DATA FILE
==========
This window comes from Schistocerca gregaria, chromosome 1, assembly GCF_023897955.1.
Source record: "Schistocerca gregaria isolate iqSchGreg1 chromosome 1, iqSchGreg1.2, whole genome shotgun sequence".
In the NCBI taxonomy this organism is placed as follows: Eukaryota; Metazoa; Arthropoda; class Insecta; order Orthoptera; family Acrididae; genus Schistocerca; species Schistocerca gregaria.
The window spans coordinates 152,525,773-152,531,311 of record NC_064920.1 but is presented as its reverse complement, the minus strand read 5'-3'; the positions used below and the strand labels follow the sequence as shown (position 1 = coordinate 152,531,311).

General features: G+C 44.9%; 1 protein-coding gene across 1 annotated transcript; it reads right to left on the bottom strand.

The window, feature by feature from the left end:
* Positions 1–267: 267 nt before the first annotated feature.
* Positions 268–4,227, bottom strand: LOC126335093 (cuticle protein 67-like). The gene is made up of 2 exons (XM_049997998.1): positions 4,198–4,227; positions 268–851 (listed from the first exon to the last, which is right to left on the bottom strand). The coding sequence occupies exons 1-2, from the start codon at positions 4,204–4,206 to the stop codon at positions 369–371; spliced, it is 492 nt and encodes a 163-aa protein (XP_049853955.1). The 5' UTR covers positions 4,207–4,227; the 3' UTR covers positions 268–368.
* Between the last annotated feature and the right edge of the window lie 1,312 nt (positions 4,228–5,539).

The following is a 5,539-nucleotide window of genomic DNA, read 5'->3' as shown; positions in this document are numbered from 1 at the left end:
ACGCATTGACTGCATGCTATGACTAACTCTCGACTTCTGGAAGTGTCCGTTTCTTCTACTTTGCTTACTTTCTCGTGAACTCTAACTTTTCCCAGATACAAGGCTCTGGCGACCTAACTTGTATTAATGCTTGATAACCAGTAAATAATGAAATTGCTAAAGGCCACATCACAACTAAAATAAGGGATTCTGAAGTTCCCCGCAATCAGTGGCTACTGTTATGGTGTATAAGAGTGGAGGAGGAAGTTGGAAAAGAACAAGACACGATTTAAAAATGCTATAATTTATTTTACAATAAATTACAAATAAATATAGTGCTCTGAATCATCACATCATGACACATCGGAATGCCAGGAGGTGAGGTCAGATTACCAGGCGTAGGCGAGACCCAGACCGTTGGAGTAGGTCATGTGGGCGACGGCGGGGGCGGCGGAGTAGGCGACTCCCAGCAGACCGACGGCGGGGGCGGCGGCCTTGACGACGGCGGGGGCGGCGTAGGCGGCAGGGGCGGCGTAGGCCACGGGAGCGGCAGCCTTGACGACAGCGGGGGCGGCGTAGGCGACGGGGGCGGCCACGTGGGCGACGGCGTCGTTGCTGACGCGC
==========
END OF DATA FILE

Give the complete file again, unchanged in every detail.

This window comes from Schistocerca gregaria, chromosome 1, assembly GCF_023897955.1.
Source record: "Schistocerca gregaria isolate iqSchGreg1 chromosome 1, iqSchGreg1.2, whole genome shotgun sequence".
In the NCBI taxonomy this organism is placed as follows: Eukaryota; Metazoa; Arthropoda; class Insecta; order Orthoptera; family Acrididae; genus Schistocerca; species Schistocerca gregaria.
The window spans coordinates 152,525,773-152,531,311 of record NC_064920.1 but is presented as its reverse complement, the minus strand read 5'-3'; the positions used below and the strand labels follow the sequence as shown (position 1 = coordinate 152,531,311).

General features: G+C 44.9%; 1 protein-coding gene across 1 annotated transcript; it reads right to left on the bottom strand.

The window, feature by feature from the left end:
* Positions 1–267: 267 nt before the first annotated feature.
* Positions 268–4,227, bottom strand: LOC126335093 (cuticle protein 67-like). The gene is made up of 2 exons (XM_049997998.1): positions 4,198–4,227; positions 268–851 (listed from the first exon to the last, which is right to left on the bottom strand). The coding sequence occupies exons 1-2, from the start codon at positions 4,204–4,206 to the stop codon at positions 369–371; spliced, it is 492 nt and encodes a 163-aa protein (XP_049853955.1). The 5' UTR covers positions 4,207–4,227; the 3' UTR covers positions 268–368.
* Between the last annotated feature and the right edge of the window lie 1,312 nt (positions 4,228–5,539).

The following is a 5,539-nucleotide window of genomic DNA, read 5'->3' as shown; positions in this document are numbered from 1 at the left end:
ACGCATTGACTGCATGCTATGACTAACTCTCGACTTCTGGAAGTGTCCGTTTCTTCTACTTTGCTTACTTTCTCGTGAACTCTAACTTTTCCCAGATACAAGGCTCTGGCGACCTAACTTGTATTAATGCTTGATAACCAGTAAATAATGAAATTGCTAAAGGCCACATCACAACTAAAATAAGGGATTCTGAAGTTCCCCGCAATCAGTGGCTACTGTTATGGTGTATAAGAGTGGAGGAGGAAGTTGGAAAAGAACAAGACACGATTTAAAAATGCTATAATTTATTTTACAATAAATTACAAATAAATATAGTGCTCTGAATCATCACATCATGACACATCGGAATGCCAGGAGGTGAGGTCAGATTACCAGGCGTAGGCGAGACCCAGACCGTTGGAGTAGGTCATGTGGGCGACGGCGGGGGCGGCGGAGTAGGCGACTCCCAGCAGACCGACGGCGGGGGCGGCGGCCTTGACGACGGCGGGGGCGGCGTAGGCGGCAGGGGCGGCGTAGGCCACGGGAGCGGCAGCCTTGACGACAGCGGGGGCGGCGTAGGCGACGGGGGCGGCCACGTGGGCGACGGCGTCGTTGCTGACGCGC